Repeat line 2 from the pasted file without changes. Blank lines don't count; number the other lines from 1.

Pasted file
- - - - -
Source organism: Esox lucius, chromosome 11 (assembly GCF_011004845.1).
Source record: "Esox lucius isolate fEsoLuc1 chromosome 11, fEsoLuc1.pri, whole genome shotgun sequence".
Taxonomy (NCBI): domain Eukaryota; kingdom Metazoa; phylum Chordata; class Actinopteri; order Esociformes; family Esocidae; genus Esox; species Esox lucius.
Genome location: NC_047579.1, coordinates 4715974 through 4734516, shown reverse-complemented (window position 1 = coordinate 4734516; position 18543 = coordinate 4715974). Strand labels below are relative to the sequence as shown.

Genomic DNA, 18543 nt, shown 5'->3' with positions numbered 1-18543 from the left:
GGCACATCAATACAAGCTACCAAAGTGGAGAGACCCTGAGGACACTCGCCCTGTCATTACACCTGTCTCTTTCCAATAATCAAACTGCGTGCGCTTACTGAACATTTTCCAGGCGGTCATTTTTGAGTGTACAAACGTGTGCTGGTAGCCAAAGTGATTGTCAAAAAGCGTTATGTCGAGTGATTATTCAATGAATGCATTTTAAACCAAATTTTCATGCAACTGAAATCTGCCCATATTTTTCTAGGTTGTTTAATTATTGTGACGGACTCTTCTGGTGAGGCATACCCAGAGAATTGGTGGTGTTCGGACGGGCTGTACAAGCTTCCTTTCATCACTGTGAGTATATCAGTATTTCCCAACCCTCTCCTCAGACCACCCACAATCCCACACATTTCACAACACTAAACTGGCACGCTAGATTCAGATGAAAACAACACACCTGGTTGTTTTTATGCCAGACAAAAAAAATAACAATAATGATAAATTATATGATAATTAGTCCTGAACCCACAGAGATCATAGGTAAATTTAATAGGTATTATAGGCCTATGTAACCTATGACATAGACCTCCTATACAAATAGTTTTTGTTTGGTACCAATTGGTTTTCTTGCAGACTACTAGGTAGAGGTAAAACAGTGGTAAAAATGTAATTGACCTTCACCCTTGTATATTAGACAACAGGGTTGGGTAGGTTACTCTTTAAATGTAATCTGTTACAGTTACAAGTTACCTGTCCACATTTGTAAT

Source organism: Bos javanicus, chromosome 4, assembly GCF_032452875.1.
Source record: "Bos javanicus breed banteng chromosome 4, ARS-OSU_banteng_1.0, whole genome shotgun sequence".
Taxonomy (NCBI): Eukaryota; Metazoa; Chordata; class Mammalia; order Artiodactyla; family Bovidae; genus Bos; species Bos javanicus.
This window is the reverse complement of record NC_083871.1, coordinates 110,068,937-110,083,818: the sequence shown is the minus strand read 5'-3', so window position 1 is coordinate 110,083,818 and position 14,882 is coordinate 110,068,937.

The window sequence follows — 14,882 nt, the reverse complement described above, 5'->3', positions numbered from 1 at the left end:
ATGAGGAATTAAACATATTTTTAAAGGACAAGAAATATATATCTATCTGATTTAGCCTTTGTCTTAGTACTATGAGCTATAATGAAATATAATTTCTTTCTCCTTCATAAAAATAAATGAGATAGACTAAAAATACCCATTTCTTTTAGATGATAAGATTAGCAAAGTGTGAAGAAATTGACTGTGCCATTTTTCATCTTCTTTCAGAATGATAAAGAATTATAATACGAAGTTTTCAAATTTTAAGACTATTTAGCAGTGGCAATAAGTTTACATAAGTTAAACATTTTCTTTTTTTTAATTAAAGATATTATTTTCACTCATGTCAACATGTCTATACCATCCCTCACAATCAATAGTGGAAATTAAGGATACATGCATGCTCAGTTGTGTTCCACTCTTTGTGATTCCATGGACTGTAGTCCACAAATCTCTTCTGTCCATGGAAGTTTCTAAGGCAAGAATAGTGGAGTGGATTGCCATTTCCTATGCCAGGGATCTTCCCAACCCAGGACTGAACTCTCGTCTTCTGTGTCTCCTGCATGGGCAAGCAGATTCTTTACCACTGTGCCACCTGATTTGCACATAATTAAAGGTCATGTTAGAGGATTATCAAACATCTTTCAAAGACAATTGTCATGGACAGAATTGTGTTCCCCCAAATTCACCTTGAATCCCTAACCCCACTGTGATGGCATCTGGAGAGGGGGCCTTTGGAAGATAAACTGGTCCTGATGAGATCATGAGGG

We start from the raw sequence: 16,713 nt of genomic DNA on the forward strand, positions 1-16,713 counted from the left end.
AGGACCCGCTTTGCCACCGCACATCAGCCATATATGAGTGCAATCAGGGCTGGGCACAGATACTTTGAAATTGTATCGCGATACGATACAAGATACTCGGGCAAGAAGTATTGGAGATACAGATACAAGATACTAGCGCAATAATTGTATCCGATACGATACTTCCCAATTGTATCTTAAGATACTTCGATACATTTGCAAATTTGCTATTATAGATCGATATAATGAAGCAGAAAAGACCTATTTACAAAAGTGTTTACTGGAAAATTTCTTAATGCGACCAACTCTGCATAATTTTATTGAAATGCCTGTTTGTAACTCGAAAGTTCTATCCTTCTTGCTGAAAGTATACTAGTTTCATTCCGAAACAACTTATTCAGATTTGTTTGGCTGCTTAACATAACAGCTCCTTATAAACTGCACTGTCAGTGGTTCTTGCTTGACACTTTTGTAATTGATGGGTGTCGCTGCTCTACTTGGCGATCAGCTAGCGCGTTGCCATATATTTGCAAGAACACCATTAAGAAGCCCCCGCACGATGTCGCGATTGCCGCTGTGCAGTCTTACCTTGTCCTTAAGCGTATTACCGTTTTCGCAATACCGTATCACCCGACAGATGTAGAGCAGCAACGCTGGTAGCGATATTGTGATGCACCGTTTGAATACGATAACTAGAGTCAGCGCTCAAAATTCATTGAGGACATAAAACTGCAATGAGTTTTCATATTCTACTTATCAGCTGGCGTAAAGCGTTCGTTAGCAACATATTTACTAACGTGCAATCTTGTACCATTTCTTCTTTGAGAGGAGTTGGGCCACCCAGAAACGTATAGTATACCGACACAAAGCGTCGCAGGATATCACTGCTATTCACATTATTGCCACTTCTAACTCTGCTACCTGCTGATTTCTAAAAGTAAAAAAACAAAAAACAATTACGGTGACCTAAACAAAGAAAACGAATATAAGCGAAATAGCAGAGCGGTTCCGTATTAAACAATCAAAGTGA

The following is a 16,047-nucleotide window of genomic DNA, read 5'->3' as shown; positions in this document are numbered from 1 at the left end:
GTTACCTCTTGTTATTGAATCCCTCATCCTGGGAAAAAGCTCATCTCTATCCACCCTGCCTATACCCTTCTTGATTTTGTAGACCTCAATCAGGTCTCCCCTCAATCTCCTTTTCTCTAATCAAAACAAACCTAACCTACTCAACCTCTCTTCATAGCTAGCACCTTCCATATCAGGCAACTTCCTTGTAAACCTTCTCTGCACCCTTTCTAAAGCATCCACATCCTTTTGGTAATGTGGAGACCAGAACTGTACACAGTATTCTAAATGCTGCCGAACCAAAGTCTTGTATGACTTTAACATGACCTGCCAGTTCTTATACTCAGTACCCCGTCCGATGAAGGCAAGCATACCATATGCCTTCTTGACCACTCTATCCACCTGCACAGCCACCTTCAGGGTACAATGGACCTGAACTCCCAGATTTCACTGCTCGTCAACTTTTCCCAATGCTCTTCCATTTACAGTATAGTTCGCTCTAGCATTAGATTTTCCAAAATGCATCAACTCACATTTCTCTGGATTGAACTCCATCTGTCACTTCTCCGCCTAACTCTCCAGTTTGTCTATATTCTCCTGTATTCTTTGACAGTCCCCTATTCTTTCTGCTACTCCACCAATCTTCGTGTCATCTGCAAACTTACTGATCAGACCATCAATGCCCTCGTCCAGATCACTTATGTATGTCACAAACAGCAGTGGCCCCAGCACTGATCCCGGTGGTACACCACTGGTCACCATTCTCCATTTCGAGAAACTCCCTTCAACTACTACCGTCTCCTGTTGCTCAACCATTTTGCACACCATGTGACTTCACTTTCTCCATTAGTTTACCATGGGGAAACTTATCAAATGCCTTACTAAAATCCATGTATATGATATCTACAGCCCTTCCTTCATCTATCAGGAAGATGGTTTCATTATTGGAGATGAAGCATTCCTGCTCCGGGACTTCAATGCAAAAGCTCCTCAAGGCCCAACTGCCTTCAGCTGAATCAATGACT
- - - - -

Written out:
Source record: "Esox lucius isolate fEsoLuc1 chromosome 11, fEsoLuc1.pri, whole genome shotgun sequence".